Rebuilding process begins for Chicago Bulls after trading away All-Star Jimmy Butler

After two mediocre seasons, Bulls make move to go young in acquiring Kris Dunn, Zach LaVine and lottery pick

Steve Aschburner

Steve Aschburner NBA.com

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Jun 22, 2017 11:25 PM ET

 

How will the trade of Jimmy Butler affect the Chicago Bulls' future?

CHICAGO -- Jimmy Butler’s whereabouts, the object of speculation stretching back more than a year, snapped into focus Thursday night.

So did the Chicago Bulls’ immediate future, which isn’t pretty but is both necessary and overdue.

In trading Butler and the No. 16 pick (Creighton’s Justin Patton) to Minnesota in the 2017 Draft staged last night in Brooklyn, the Bulls got back wing Zach LaVine, guard Kris Dunn and the No. 7 pick (Finnish-by-way-of-Arizona stretch-4 Lauri Markkanen) -- pieces essential to the rebuild that management had seemed so determined to avoid.

But that noise early in the first round, in between NBA commissioner Adam Silvers trips to the podium, was the sound of Chicago’s front office swallowing hard, trading its most valuable asset (Butler) and accepting the reality of its predicament as one of the league’s “’tweeners.”

No more denial for Da Bulls.

“What we’ve done tonight is set a direction,” said John Paxson, Bulls vice president of basketball operations. “We’ve gone through the past where we’d make the playoffs but not at a level we wanted to. In this league, success is not determined that way. So we’ve decided to make the change and rebuild this roster. And we’re going to do it through young players we believe can play a system that [coach] Fred [Hoiberg] is comfortable with. And we’re going to be disciplined and patient as we make decisions along the way.”

Having eked into the playoffs this spring with a 41-41 record, on the heels of missing in 2016 with a 42-40 mark, the Bulls were stuck in the league’s proverbial middle: too good to bottom out for a high lottery pick, not good enough to contend for much beyond a first-round ouster. So Chicago meandered through those first two seasons under Hoiberg, who’d been given a playoff-ready roster when he was hired to replace Tom Thibodeau (fired after a 50-32 finish in 2014-15).

That roster morphed this season into a mishmash of old and young, accomplished and inexperienced, with veterans Butler, Dwyane Wade and Rajon Rondo out of synch with younger and unproven teammates such as Bobby Portis, Nikola Mirotic, Doug McDermott (traded in February), Denzel Valentine, Jerian Grant and Paul Zipser.

 
Who were the big winners and losers on Draft night?

Qualifying for the postseason as the East’s No. 8 seed almost was a surprise, before Boston dispatched them in six games. Now, instead of fudging again behind last year’s talk of “retooling,” the Bulls can commit to overhauling and taking the lumps it needs.

“When you do this, you understand it’s going to be difficult,” Paxson said. “And there are going to be a lot of bumps along the road.”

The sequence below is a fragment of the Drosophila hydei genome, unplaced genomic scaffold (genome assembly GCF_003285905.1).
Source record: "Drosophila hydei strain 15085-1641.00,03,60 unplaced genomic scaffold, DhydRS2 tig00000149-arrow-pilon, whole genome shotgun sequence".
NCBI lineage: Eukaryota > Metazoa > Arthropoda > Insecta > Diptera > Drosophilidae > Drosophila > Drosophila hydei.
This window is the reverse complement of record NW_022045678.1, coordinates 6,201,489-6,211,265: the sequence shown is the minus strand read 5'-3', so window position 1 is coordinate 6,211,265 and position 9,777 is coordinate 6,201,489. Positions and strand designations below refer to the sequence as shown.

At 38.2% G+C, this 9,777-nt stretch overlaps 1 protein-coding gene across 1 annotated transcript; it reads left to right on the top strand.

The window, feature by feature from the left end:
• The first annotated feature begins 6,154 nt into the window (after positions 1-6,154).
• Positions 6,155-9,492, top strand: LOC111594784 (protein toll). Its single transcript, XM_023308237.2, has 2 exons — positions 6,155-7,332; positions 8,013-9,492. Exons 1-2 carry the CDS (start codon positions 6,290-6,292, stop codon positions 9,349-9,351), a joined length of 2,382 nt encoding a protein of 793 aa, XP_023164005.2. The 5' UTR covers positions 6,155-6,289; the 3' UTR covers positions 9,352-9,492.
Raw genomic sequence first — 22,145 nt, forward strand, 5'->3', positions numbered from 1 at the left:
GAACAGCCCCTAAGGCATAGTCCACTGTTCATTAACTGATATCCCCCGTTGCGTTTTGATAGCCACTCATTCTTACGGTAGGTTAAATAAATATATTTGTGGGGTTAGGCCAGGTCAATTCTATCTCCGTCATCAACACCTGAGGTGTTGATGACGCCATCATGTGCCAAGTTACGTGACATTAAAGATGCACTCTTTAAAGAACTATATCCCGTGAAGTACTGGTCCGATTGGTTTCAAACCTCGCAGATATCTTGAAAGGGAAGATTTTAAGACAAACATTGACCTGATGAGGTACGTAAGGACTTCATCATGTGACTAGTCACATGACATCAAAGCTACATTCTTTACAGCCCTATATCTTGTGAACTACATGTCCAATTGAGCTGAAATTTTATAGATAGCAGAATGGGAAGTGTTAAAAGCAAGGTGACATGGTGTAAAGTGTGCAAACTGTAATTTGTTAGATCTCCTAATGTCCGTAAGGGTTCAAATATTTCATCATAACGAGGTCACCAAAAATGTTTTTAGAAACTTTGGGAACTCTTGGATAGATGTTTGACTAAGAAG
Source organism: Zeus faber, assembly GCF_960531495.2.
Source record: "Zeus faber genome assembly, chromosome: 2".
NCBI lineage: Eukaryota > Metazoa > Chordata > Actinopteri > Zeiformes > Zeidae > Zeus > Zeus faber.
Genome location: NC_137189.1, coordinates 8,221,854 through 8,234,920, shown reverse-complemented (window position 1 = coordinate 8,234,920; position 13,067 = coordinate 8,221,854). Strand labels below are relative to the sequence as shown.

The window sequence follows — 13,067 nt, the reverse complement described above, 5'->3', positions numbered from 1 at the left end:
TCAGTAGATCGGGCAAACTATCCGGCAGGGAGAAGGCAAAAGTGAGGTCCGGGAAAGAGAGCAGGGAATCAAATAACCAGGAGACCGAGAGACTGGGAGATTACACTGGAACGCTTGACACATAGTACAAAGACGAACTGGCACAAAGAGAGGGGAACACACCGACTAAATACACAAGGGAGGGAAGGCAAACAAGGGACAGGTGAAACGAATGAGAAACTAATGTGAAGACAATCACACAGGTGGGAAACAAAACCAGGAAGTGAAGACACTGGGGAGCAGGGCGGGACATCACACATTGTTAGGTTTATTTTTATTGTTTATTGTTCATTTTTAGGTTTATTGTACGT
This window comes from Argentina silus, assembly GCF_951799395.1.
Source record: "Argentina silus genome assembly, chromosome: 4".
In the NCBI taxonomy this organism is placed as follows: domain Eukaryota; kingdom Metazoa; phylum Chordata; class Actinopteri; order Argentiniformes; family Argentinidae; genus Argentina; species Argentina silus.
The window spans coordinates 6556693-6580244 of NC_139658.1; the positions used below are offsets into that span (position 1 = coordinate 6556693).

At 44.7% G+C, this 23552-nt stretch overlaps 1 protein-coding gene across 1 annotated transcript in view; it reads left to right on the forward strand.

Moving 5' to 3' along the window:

Now, instead of fudging again behind last year’s claim of “retooling,” the Bulls can commit to overhauling and developing the roster.

“When you do this, you understand it’s going to be difficult,” Paxson said. “And there are going to be a lot of bumps along the road.”

Paxson added: “It’s necessary. This is something we felt we had to do at this time.”

It’s a phase he and GM Gar Forman had hoped to avoid, filling the seats at United Center and duct-taping around and after Derrick Rose’s multiple injuries.

It’s a phase that might challenge them now, considering the break they caught in 2008 when Chicago snagged the No. 1 to draft Rose.

It’s a phase that might remind Chicago fans of the ugly post-Jordan/Scottie Pippen rebuild, when the team missed the playoffs for six consecutive seasons and averaged fewer than 20 victories.

And yet it’s a phase that was inevitable, based on the pieces in place -- role players, not especially athletic, with a extreme lack of perimeter shooting -- and the franchise’s ineffectiveness at luring A-list free agents.

Suddenly Wade, who reportedly exercised a $23.8 million player option, might seem a candidate for a buyout -- though Paxson, knowing the money already has been spent -- spoke of the positive influence a veteran such as Wade might have during the tribulations of a rebuild.

“If Dwyane had been really concerned about it, he might not have picked up his option before the draft,” Paxson said. “We talked about a lot of things and we talked about our young players with him.”

Suddenly Rondo, whose $14 million salary for 2017-18 has only $3 million guaranteed, is a possibility to be waived by June 30 -- though Forman said no decision had been made yet heading toward free agency.

We needed certainty in terms of jump-starting this thing. When you talk about certainty, you talk about young players, draft picks that give you a leg up on it. That presented itself late today.”

Chicago Bulls vice president of basketball operations John Paxson